Carson High School students part of nationwide history lesson

Carson High School sophomore Lisarah Simonson, 16, talks about her project on Friday morning.

Carson High School sophomore Lisarah Simonson, 16, talks about her project on Friday morning.

For her National History Day project, Lisarah Simonson, 16, focused on China’s one-child policy. But her research was more than academic.

“I was abandoned at 2 months old in China and picked up by an orphanage in my province,” she said. “I was adopted two days before my first birthday.”

Simonson doesn’t know anything about her birth family except for the contents of a note her mother left asking someone with a kind heart to care for her baby. However, in completing her project, she said, she gained perspective into their decision.

“I felt my parents had to do what they had to do to abide by the law,” she said. “I’m OK with it. I’m glad I was adopted.”

Carson High School sophomores enrolled in Honors American History classes joined more than a half-million students nationwide Friday to participate in the National History Day contest. Students choose historical topics and conduct extensive research. After analyzing and interpreting their sources and drawing conclusions about their topics’ significance in history, students present their work in papers, websites, exhibits, performances and documentaries.

This year’s theme was “rights and responsibilities,” which tasked students with finding the rights and responsibilities of the historical figures during a particular period or event.

“That has been a difficult theme to prove,” said history teacher Nicole Fagundes. “They have risen to the occasion. Every project is outstanding.”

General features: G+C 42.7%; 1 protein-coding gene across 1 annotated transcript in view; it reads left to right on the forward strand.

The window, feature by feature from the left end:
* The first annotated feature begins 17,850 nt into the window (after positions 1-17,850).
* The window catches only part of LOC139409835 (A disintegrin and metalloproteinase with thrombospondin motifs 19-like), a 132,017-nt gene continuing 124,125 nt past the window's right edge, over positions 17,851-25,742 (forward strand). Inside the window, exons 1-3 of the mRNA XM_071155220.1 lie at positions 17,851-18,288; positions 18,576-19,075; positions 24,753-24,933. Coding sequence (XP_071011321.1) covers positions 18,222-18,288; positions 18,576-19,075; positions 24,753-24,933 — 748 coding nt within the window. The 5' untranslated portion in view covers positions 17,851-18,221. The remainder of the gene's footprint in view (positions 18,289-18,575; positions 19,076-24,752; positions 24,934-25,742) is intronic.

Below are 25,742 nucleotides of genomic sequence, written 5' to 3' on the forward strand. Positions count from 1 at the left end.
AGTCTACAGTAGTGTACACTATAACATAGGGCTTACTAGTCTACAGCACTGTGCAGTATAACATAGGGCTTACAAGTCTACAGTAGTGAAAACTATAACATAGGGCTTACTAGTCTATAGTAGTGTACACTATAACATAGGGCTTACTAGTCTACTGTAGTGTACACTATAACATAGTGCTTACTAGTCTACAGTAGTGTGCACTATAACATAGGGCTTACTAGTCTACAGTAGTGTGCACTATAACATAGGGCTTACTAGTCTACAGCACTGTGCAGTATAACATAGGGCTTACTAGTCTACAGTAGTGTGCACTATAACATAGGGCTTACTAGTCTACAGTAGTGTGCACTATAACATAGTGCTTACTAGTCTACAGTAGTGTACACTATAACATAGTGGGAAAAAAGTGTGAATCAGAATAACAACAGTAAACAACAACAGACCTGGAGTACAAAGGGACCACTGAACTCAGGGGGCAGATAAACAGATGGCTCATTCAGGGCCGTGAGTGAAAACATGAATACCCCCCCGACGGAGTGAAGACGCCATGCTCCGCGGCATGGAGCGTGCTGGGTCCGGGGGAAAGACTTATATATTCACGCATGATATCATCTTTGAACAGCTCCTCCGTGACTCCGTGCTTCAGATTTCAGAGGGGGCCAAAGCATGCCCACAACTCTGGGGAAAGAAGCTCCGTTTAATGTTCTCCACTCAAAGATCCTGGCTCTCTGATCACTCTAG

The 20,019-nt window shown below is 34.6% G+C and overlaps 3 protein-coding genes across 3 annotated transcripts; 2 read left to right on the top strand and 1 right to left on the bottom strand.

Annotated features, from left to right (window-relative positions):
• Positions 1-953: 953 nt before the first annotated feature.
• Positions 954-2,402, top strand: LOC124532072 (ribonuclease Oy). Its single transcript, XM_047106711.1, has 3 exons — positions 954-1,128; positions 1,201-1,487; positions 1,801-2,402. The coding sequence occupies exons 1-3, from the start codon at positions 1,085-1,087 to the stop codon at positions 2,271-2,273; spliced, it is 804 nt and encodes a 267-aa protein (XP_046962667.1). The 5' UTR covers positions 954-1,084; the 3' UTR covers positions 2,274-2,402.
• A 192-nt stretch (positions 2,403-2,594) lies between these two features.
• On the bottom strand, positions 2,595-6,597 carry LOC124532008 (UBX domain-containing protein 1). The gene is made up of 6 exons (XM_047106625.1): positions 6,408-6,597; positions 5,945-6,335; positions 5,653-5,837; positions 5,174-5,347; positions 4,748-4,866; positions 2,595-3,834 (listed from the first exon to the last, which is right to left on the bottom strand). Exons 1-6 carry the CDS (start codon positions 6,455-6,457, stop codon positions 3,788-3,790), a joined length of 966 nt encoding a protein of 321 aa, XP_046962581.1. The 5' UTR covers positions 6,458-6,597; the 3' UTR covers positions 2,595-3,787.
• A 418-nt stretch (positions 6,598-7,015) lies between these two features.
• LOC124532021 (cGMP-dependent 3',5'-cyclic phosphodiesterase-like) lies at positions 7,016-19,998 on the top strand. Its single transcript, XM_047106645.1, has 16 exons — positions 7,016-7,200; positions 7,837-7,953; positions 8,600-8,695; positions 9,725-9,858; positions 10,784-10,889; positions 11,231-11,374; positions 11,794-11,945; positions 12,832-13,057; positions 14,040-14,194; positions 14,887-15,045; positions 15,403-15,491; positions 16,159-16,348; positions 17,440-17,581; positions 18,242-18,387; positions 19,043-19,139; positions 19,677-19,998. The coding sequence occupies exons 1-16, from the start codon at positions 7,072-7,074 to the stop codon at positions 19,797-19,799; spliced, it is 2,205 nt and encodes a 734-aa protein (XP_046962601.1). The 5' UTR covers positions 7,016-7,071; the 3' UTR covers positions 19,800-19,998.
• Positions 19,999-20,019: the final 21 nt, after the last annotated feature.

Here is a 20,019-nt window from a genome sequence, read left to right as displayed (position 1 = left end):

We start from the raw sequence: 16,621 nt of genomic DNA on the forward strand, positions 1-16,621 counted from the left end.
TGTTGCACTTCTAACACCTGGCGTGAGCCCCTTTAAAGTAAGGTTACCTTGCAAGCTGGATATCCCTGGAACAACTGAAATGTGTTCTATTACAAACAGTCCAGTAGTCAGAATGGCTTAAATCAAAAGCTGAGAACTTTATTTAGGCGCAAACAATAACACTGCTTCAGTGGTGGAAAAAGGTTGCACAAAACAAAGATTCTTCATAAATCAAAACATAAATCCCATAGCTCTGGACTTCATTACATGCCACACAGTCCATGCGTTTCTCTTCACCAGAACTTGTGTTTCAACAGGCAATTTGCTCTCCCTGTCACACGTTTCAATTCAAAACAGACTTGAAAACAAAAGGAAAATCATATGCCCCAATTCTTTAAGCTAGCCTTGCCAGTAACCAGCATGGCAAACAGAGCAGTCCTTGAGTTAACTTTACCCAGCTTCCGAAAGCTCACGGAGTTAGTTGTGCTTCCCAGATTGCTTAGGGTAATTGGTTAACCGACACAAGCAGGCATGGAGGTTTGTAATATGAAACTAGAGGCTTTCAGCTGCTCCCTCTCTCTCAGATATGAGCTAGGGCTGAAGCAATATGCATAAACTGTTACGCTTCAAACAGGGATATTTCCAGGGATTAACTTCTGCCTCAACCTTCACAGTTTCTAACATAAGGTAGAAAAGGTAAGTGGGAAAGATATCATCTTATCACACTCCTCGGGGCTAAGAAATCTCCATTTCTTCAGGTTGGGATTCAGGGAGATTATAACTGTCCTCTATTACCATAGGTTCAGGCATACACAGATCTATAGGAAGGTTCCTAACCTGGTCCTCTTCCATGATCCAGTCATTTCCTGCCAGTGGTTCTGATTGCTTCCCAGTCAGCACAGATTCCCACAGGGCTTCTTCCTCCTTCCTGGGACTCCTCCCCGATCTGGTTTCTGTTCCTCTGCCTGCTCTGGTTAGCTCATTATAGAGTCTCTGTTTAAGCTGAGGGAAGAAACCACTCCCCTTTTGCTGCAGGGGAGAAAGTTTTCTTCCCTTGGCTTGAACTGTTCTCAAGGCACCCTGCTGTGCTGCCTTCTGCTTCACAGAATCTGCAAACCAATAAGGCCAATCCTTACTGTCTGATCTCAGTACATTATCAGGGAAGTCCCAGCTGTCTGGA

In their project, The Right to Fight, Delaney Fine, 16, and Vanessa Torres, 15, recounted the March to Versailles during the French Revolution. The students determined the 6,000 women who marched from Paris were within their rights to demand bread for their impoverished city from the king.

“The king was responsible to provide food and salaries to the people,” Torres said. “But he failed to do that. So the women were right to revolt.”

Fine said the project taught them more than a history lesson.

“We learned how to work together and how to divide the work,” she said.

The projects were judged by volunteers. The top 15 will advance to the state level hosted at University of Nevada, Reno, on April 26. The program culminates in the Kenneth E. Behring National Contest each June held at the University of Maryland at College Park.

Ben Contine, implementation specialist for the Carson City School District, was among the judges.

“There’s a real blending of strong research and modern technology,” Contine said. “They’re going beyond the retelling of history to the evaluation of history. That’s what I’ve been particularly impressed with.”


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